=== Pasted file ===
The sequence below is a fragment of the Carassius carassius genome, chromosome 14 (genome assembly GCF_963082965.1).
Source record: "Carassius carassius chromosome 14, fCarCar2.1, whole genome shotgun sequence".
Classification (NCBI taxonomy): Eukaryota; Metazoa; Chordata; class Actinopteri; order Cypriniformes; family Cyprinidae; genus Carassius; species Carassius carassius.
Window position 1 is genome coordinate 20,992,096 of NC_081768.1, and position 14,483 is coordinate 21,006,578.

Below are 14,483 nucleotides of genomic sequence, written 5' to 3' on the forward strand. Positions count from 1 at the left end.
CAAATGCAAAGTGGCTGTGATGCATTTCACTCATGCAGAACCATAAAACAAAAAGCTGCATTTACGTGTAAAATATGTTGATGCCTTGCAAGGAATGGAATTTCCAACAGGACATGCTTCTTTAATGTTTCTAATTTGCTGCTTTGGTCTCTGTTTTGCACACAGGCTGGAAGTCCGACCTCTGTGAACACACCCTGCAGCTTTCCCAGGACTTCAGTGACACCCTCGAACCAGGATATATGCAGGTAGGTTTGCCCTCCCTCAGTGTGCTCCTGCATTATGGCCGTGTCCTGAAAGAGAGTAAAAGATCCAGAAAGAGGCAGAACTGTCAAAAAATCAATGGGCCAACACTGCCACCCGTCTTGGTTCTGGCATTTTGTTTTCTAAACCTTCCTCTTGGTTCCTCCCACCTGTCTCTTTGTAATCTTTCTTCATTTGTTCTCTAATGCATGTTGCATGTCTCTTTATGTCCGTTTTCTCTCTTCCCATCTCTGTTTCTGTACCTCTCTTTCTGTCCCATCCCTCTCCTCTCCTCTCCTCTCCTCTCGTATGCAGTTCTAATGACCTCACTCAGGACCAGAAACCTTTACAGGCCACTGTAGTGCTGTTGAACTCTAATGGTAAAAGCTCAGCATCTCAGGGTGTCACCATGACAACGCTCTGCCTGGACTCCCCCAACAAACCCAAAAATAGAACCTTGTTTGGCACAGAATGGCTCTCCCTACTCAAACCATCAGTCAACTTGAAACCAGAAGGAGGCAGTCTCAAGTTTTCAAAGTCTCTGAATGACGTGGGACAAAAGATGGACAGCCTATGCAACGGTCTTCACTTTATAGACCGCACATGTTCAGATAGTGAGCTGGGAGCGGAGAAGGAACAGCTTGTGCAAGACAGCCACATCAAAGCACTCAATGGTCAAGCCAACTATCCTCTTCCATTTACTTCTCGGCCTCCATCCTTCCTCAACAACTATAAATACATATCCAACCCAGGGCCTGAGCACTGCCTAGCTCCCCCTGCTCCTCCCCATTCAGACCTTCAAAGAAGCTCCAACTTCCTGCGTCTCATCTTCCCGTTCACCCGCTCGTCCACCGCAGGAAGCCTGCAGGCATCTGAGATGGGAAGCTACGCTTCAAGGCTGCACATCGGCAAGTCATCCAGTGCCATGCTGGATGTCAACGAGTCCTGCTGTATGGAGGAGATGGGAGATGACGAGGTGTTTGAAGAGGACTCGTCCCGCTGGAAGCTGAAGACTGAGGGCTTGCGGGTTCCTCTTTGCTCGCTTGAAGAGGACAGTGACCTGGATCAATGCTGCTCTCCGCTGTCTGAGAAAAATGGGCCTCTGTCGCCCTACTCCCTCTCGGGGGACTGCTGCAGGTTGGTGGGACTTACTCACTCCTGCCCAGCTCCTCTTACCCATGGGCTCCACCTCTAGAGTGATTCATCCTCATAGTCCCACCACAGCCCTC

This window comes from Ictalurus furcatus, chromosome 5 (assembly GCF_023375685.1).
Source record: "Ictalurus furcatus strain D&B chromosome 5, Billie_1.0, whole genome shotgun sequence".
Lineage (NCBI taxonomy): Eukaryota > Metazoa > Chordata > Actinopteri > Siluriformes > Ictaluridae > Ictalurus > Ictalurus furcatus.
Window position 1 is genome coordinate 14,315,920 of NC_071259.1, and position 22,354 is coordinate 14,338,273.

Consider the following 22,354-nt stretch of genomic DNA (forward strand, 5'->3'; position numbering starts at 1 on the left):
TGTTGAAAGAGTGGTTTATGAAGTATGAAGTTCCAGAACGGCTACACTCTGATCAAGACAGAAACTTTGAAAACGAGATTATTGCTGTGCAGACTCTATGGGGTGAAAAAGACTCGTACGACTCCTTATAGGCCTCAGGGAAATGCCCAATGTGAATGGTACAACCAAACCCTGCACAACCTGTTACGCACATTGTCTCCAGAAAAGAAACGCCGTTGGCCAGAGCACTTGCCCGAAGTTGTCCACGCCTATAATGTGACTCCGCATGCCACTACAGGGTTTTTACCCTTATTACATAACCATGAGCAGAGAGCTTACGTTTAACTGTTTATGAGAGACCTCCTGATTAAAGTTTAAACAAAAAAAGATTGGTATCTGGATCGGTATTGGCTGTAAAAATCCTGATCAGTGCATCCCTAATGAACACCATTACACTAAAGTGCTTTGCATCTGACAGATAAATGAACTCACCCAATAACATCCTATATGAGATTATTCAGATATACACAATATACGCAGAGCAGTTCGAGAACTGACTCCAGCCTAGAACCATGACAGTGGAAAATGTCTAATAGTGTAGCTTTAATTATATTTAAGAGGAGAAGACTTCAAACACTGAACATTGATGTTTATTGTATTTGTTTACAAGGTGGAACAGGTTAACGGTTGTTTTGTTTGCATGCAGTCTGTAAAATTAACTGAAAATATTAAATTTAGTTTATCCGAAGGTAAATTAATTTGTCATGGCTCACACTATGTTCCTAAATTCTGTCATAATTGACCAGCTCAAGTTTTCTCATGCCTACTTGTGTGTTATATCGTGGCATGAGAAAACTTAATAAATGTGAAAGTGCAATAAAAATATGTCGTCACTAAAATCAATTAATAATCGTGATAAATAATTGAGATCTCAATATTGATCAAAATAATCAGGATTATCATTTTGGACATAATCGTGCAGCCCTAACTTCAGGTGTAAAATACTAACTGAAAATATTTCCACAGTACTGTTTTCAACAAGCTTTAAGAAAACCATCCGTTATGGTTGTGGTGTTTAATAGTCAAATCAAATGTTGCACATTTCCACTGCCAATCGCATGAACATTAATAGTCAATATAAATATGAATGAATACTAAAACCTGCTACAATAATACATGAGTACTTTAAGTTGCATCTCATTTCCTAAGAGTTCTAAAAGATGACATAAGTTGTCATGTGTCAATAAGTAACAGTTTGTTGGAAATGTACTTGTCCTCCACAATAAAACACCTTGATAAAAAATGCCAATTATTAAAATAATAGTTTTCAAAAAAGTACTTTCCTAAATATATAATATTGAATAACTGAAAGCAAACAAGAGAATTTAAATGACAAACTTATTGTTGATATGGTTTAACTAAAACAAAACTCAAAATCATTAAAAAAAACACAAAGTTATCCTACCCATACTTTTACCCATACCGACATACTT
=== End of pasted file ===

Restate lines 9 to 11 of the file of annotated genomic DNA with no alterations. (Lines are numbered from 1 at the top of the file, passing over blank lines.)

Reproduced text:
Lineage (NCBI taxonomy): Eukaryota > Metazoa > Chordata > Actinopteri > Siluriformes > Ictaluridae > Ictalurus > Ictalurus furcatus.
Window position 1 is genome coordinate 14,315,920 of NC_071259.1, and position 22,354 is coordinate 14,338,273.

Consider the following 22,354-nt stretch of genomic DNA (forward strand, 5'->3'; position numbering starts at 1 on the left):